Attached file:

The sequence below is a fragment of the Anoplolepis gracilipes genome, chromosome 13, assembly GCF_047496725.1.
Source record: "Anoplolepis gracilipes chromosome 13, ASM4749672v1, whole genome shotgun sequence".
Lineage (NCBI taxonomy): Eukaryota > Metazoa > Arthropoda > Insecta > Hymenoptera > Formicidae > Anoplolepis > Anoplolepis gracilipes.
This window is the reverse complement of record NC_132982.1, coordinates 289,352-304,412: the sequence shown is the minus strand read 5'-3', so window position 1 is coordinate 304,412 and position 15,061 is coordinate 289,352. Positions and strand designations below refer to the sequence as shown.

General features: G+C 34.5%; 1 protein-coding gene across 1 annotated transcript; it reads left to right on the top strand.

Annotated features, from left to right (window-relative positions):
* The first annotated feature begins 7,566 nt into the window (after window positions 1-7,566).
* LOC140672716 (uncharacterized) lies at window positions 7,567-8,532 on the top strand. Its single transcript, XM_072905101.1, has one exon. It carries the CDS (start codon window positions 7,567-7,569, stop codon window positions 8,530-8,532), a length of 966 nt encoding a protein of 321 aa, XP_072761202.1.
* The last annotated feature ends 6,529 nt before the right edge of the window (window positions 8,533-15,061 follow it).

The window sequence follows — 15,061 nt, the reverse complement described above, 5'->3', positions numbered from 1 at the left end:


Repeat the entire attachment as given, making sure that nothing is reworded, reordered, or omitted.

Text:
The sequence below is a fragment of the Anoplolepis gracilipes genome, chromosome 13, assembly GCF_047496725.1.
Source record: "Anoplolepis gracilipes chromosome 13, ASM4749672v1, whole genome shotgun sequence".
Lineage (NCBI taxonomy): Eukaryota > Metazoa > Arthropoda > Insecta > Hymenoptera > Formicidae > Anoplolepis > Anoplolepis gracilipes.
This window is the reverse complement of record NC_132982.1, coordinates 289,352-304,412: the sequence shown is the minus strand read 5'-3', so window position 1 is coordinate 304,412 and position 15,061 is coordinate 289,352. Positions and strand designations below refer to the sequence as shown.

General features: G+C 34.5%; 1 protein-coding gene across 1 annotated transcript; it reads left to right on the top strand.

Annotated features, from left to right (window-relative positions):
* The first annotated feature begins 7,566 nt into the window (after window positions 1-7,566).
* LOC140672716 (uncharacterized) lies at window positions 7,567-8,532 on the top strand. Its single transcript, XM_072905101.1, has one exon. It carries the CDS (start codon window positions 7,567-7,569, stop codon window positions 8,530-8,532), a length of 966 nt encoding a protein of 321 aa, XP_072761202.1.
* The last annotated feature ends 6,529 nt before the right edge of the window (window positions 8,533-15,061 follow it).

The window sequence follows — 15,061 nt, the reverse complement described above, 5'->3', positions numbered from 1 at the left end: